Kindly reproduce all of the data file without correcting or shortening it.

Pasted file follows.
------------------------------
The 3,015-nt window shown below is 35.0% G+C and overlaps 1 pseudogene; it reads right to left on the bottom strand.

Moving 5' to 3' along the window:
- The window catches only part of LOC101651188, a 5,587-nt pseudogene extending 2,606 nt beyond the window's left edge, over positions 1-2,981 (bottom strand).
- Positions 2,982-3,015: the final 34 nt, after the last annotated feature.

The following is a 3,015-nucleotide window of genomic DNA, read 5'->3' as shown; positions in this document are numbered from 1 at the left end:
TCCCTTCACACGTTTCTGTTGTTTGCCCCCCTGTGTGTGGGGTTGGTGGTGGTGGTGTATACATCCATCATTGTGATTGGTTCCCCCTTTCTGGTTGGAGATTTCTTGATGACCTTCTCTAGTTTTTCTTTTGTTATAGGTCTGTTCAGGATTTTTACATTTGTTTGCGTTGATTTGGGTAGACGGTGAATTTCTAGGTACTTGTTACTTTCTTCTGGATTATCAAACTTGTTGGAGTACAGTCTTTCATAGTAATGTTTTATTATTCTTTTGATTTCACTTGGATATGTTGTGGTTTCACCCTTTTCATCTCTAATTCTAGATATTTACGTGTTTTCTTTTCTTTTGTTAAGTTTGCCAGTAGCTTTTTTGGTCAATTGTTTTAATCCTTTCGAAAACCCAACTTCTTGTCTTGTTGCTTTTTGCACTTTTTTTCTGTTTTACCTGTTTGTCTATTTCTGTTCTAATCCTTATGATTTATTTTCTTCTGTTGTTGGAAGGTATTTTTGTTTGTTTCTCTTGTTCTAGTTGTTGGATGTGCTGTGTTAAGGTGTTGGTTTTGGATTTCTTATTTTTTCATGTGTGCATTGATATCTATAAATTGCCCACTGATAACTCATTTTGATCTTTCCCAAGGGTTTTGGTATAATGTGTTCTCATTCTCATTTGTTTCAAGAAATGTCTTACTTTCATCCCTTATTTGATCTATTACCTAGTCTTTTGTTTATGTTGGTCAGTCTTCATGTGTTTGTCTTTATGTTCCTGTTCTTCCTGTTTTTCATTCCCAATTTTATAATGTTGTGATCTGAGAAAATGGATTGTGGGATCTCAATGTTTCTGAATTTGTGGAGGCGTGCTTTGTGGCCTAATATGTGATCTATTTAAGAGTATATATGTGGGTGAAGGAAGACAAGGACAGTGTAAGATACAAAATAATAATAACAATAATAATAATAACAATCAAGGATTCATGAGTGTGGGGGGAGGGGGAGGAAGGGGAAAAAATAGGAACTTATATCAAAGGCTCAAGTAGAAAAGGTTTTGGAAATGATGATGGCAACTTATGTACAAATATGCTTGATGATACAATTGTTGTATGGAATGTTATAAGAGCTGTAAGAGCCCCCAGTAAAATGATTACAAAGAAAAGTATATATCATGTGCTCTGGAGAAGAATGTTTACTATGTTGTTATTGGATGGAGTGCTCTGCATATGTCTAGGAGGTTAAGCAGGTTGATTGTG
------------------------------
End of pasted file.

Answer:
The 3,015-nt window shown below is 35.0% G+C and overlaps 1 pseudogene; it reads right to left on the bottom strand.

Moving 5' to 3' along the window:
- The window catches only part of LOC101651188, a 5,587-nt pseudogene extending 2,606 nt beyond the window's left edge, over positions 1-2,981 (bottom strand).
- Positions 2,982-3,015: the final 34 nt, after the last annotated feature.

The following is a 3,015-nucleotide window of genomic DNA, read 5'->3' as shown; positions in this document are numbered from 1 at the left end:
TCCCTTCACACGTTTCTGTTGTTTGCCCCCCTGTGTGTGGGGTTGGTGGTGGTGGTGTATACATCCATCATTGTGATTGGTTCCCCCTTTCTGGTTGGAGATTTCTTGATGACCTTCTCTAGTTTTTCTTTTGTTATAGGTCTGTTCAGGATTTTTACATTTGTTTGCGTTGATTTGGGTAGACGGTGAATTTCTAGGTACTTGTTACTTTCTTCTGGATTATCAAACTTGTTGGAGTACAGTCTTTCATAGTAATGTTTTATTATTCTTTTGATTTCACTTGGATATGTTGTGGTTTCACCCTTTTCATCTCTAATTCTAGATATTTACGTGTTTTCTTTTCTTTTGTTAAGTTTGCCAGTAGCTTTTTTGGTCAATTGTTTTAATCCTTTCGAAAACCCAACTTCTTGTCTTGTTGCTTTTTGCACTTTTTTTCTGTTTTACCTGTTTGTCTATTTCTGTTCTAATCCTTATGATTTATTTTCTTCTGTTGTTGGAAGGTATTTTTGTTTGTTTCTCTTGTTCTAGTTGTTGGATGTGCTGTGTTAAGGTGTTGGTTTTGGATTTCTTATTTTTTCATGTGTGCATTGATATCTATAAATTGCCCACTGATAACTCATTTTGATCTTTCCCAAGGGTTTTGGTATAATGTGTTCTCATTCTCATTTGTTTCAAGAAATGTCTTACTTTCATCCCTTATTTGATCTATTACCTAGTCTTTTGTTTATGTTGGTCAGTCTTCATGTGTTTGTCTTTATGTTCCTGTTCTTCCTGTTTTTCATTCCCAATTTTATAATGTTGTGATCTGAGAAAATGGATTGTGGGATCTCAATGTTTCTGAATTTGTGGAGGCGTGCTTTGTGGCCTAATATGTGATCTATTTAAGAGTATATATGTGGGTGAAGGAAGACAAGGACAGTGTAAGATACAAAATAATAATAACAATAATAATAATAACAATCAAGGATTCATGAGTGTGGGGGGAGGGGGAGGAAGGGGAAAAAATAGGAACTTATATCAAAGGCTCAAGTAGAAAAGGTTTTGGAAATGATGATGGCAACTTATGTACAAATATGCTTGATGATACAATTGTTGTATGGAATGTTATAAGAGCTGTAAGAGCCCCCAGTAAAATGATTACAAAGAAAAGTATATATCATGTGCTCTGGAGAAGAATGTTTACTATGTTGTTATTGGATGGAGTGCTCTGCATATGTCTAGGAGGTTAAGCAGGTTGATTGTG